124.  Accordingly, the Court concludes that there has been a violation of Article 1 of Protocol No. 1 in the case.

(iii)  The remaining plots

125.  The Court notes that in its judgment of 29 December 1993 (see paragraph 42 above) the Pazardzhik District Court recognised the rights of the heirs of the applicant’s father to receive land through a land redistribution plan for plots nos. 3 and 4, as referred to in the applicant’s request no. 12007 of 4 March 1992 (see paragraph 39 above), totalling 28,700 square metres. The Court notes further that the heirs of the applicant’s father only received 18,426 square metres of land through the revised land redistribution plan for Govedare (see paragraphs 75-76 above).

126.  The applicant, as one of his father’s heirs, remained entitled to receive compensation for the land that could not be restored through the land redistribution plan (see paragraph 93 above). He does not allege that he will not receive that compensation. Moreover, the Court has not been informed of any developments in the case after 2006. Therefore, similarly to its approach above (see paragraph 117), the Court is of the view that the issue it is called upon to examine here is about the delay in providing compensation to the applicant up to 2006.

127.  The right of the heirs of the applicant’s father to the compensation in question was recognised in a judgment of 29 December 1993 (see paragraph 42 above). As of 2006, the applicant had still not received any compensation for 10,274 square metres of the land (see paragraph 76 above). The delay was therefore thirteen years.

128.  Similarly, in respect of the remaining plots, namely plots nos. 7 and 8 which had formerly been owned by the applicant’s parents (see paragraphs 52-60 and 71 above, not to be confused with the plots owned by the applicant carrying the same numbers, see paragraphs 116-124 above), and the seven plots previously owned by the applicant’s mother (see paragraphs 78-82 above), the sole question to be examined by the Court is whether the delay in providing compensation to the applicant, as an heir of his parents, amounted to a violation of Article 1 of Protocol No. 1.

129.  In respect of plots nos. 7 and 8 mentioned in the preceding paragraph, the heirs of the applicant’s parents had their restitution rights recognised in a court judgment of 2 April 1997 (see paragraph 52 above). The compensation for these plots was provided in 2005 (see paragraph 71 above), that is, eight years later. Providing compensation for the seven plots previously owned by the applicant’s mother was delayed by ten years as the rights of her heirs were recognised in a court judgment of 12 June 1995 and the compensation was provided in 2005 (see paragraphs 80 and 83 above).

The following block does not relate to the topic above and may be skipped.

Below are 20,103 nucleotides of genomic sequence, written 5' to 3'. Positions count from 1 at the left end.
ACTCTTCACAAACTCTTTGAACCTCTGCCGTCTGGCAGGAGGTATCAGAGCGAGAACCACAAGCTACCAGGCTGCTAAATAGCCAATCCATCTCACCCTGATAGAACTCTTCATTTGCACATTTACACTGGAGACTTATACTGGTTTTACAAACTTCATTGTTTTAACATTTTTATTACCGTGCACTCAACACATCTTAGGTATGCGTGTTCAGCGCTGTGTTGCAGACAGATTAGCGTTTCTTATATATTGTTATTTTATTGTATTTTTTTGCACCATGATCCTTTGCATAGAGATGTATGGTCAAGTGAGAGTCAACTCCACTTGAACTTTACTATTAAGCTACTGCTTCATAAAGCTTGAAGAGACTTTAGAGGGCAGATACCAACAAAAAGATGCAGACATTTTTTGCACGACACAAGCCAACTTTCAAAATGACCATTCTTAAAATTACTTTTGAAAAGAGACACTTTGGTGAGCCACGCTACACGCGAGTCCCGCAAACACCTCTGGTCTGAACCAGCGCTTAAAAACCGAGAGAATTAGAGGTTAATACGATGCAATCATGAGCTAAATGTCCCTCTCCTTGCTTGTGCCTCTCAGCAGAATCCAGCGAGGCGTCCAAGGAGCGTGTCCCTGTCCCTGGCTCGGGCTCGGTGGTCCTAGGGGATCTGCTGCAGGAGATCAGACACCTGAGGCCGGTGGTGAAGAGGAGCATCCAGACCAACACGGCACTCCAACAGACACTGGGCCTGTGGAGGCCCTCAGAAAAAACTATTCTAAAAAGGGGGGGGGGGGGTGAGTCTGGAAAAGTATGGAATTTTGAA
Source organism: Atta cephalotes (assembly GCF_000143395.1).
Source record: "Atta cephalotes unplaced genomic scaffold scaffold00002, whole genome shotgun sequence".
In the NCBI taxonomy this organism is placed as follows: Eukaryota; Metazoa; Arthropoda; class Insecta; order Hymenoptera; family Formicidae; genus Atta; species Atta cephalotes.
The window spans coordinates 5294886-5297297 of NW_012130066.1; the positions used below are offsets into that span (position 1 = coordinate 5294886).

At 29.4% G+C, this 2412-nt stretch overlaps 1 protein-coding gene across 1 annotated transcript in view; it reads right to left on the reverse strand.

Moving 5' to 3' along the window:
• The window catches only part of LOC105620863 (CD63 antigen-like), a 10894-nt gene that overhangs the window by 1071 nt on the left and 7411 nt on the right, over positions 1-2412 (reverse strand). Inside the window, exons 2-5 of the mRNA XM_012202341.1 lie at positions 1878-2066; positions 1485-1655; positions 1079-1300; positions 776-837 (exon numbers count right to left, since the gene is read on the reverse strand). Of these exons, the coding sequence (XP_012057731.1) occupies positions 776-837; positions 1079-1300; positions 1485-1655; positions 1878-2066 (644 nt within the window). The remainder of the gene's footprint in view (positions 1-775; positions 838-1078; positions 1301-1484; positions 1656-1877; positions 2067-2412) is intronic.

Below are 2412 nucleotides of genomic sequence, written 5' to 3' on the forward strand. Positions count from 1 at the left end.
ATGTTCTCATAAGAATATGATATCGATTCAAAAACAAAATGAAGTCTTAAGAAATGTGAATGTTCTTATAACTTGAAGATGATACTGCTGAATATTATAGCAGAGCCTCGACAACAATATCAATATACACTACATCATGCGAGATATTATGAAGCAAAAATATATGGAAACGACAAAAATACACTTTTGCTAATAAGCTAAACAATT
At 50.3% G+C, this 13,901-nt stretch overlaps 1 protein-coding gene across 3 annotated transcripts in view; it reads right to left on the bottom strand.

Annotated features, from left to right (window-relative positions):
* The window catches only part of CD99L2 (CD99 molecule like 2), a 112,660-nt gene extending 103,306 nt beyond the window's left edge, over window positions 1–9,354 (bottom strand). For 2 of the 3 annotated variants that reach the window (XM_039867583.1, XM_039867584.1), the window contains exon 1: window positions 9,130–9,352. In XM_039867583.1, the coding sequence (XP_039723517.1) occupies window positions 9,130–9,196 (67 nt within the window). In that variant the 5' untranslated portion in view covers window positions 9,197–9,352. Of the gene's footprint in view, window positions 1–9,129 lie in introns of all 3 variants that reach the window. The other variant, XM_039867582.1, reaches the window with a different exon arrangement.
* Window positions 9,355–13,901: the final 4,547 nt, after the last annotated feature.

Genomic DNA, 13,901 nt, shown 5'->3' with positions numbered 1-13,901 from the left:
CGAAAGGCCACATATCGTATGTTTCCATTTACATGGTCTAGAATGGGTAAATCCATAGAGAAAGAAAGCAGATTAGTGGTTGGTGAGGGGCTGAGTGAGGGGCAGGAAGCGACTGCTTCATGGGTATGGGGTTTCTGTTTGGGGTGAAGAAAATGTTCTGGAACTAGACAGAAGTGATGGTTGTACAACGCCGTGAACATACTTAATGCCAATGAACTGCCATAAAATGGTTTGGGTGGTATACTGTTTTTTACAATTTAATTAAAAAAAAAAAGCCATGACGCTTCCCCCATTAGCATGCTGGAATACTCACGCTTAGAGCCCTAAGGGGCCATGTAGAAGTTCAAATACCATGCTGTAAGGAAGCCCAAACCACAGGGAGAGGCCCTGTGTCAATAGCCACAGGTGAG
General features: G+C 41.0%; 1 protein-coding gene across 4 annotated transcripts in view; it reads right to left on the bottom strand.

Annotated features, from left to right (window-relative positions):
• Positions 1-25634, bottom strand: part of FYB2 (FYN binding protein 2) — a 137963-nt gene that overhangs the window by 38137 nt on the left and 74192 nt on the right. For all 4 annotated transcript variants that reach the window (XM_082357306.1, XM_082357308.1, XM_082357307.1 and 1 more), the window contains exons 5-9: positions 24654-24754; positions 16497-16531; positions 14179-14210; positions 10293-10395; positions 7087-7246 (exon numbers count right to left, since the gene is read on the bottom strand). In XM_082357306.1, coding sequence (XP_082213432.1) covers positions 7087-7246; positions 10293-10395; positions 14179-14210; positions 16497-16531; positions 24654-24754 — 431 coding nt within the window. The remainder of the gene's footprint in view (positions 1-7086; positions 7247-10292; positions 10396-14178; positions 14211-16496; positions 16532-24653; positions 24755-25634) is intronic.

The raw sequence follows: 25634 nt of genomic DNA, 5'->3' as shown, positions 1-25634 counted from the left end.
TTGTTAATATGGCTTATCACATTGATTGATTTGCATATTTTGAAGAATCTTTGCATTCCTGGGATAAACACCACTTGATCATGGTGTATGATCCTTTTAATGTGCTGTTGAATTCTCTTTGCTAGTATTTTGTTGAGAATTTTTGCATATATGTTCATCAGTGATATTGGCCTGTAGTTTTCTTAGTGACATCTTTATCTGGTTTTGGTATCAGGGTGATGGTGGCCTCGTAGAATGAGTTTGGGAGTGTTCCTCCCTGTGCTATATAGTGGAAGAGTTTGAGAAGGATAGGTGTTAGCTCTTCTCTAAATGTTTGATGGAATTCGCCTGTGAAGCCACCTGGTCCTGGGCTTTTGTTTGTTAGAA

130.  The Court refers to its findings above that the delays in providing compensation in the present case amounted to interference with the applicant’s right to peaceful enjoyment of his possessions, and that this interference was lawful and pursued a legitimate aim in the public interest, but failed to strike a fair balance (see paragraphs 119-122 above). The Court does not see a reason to reach a different conclusion in respect of the eleven plots at issue here.

131.  Accordingly, it concludes that there has been a violation of Article 1 of Protocol No. 1 in that the authorities unjustifiably delayed providing compensation to the applicant for the eleven plots at issue.

2.  Alleged violations of Article 6 § 1 of the Convention

132.  Under Article 6 § 1, the applicant complained that the authorities failed to comply with final court judgments in his favour. In particular, be complained:

(a)  in respect of the land previously owned by him – that the Pazardzhik land commission had failed to comply with several judgments of the Pazarzhik District Court in his favour;

(b)  in respect of plots nos. 3 and 4, previously owned by his father – that in its judgment of 17 January 2000 (see paragraph 76 above) the Pazardzhik Regional Court had failed to take into account the earlier judgment of the Pazardzhik District Court of 29 December 1993 (see paragraph 42 above)